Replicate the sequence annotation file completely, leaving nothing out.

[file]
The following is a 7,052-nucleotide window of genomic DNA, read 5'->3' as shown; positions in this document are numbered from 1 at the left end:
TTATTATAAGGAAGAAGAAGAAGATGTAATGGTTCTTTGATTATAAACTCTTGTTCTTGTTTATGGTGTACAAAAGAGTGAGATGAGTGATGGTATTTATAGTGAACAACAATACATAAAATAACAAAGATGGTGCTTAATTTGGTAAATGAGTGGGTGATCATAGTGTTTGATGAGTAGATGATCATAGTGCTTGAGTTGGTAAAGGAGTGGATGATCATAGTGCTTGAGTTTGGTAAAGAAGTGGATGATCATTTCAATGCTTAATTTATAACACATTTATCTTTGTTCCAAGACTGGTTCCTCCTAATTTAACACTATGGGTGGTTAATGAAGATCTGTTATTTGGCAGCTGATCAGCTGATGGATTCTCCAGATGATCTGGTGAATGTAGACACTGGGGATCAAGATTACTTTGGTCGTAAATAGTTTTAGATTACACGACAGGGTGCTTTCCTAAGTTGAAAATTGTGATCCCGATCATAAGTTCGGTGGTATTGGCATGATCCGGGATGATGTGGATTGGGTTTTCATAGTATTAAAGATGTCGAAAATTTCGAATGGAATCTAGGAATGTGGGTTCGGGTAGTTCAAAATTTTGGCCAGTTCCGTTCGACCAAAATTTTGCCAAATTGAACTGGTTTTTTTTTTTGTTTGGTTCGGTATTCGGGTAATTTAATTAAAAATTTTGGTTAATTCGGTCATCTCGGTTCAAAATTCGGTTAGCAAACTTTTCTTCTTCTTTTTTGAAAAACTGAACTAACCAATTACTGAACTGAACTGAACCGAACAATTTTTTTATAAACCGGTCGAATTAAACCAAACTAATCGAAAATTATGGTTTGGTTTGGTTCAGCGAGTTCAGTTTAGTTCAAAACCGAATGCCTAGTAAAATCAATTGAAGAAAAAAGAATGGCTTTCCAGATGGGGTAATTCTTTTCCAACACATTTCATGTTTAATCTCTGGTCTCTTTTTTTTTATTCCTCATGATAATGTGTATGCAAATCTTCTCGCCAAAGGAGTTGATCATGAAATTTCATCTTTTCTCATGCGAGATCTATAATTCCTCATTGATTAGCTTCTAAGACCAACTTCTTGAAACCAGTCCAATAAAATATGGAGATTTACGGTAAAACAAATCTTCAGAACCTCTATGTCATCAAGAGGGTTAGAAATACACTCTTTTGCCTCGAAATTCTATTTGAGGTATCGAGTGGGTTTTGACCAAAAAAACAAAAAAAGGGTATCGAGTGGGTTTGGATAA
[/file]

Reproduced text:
The following is a 7,052-nucleotide window of genomic DNA, read 5'->3' as shown; positions in this document are numbered from 1 at the left end:
TTATTATAAGGAAGAAGAAGAAGATGTAATGGTTCTTTGATTATAAACTCTTGTTCTTGTTTATGGTGTACAAAAGAGTGAGATGAGTGATGGTATTTATAGTGAACAACAATACATAAAATAACAAAGATGGTGCTTAATTTGGTAAATGAGTGGGTGATCATAGTGTTTGATGAGTAGATGATCATAGTGCTTGAGTTGGTAAAGGAGTGGATGATCATAGTGCTTGAGTTTGGTAAAGAAGTGGATGATCATTTCAATGCTTAATTTATAACACATTTATCTTTGTTCCAAGACTGGTTCCTCCTAATTTAACACTATGGGTGGTTAATGAAGATCTGTTATTTGGCAGCTGATCAGCTGATGGATTCTCCAGATGATCTGGTGAATGTAGACACTGGGGATCAAGATTACTTTGGTCGTAAATAGTTTTAGATTACACGACAGGGTGCTTTCCTAAGTTGAAAATTGTGATCCCGATCATAAGTTCGGTGGTATTGGCATGATCCGGGATGATGTGGATTGGGTTTTCATAGTATTAAAGATGTCGAAAATTTCGAATGGAATCTAGGAATGTGGGTTCGGGTAGTTCAAAATTTTGGCCAGTTCCGTTCGACCAAAATTTTGCCAAATTGAACTGGTTTTTTTTTTTGTTTGGTTCGGTATTCGGGTAATTTAATTAAAAATTTTGGTTAATTCGGTCATCTCGGTTCAAAATTCGGTTAGCAAACTTTTCTTCTTCTTTTTTGAAAAACTGAACTAACCAATTACTGAACTGAACTGAACCGAACAATTTTTTTATAAACCGGTCGAATTAAACCAAACTAATCGAAAATTATGGTTTGGTTTGGTTCAGCGAGTTCAGTTTAGTTCAAAACCGAATGCCTAGTAAAATCAATTGAAGAAAAAAGAATGGCTTTCCAGATGGGGTAATTCTTTTCCAACACATTTCATGTTTAATCTCTGGTCTCTTTTTTTTTATTCCTCATGATAATGTGTATGCAAATCTTCTCGCCAAAGGAGTTGATCATGAAATTTCATCTTTTCTCATGCGAGATCTATAATTCCTCATTGATTAGCTTCTAAGACCAACTTCTTGAAACCAGTCCAATAAAATATGGAGATTTACGGTAAAACAAATCTTCAGAACCTCTATGTCATCAAGAGGGTTAGAAATACACTCTTTTGCCTCGAAATTCTATTTGAGGTATCGAGTGGGTTTTGACCAAAAAAACAAAAAAAGGGTATCGAGTGGGTTTGGATAA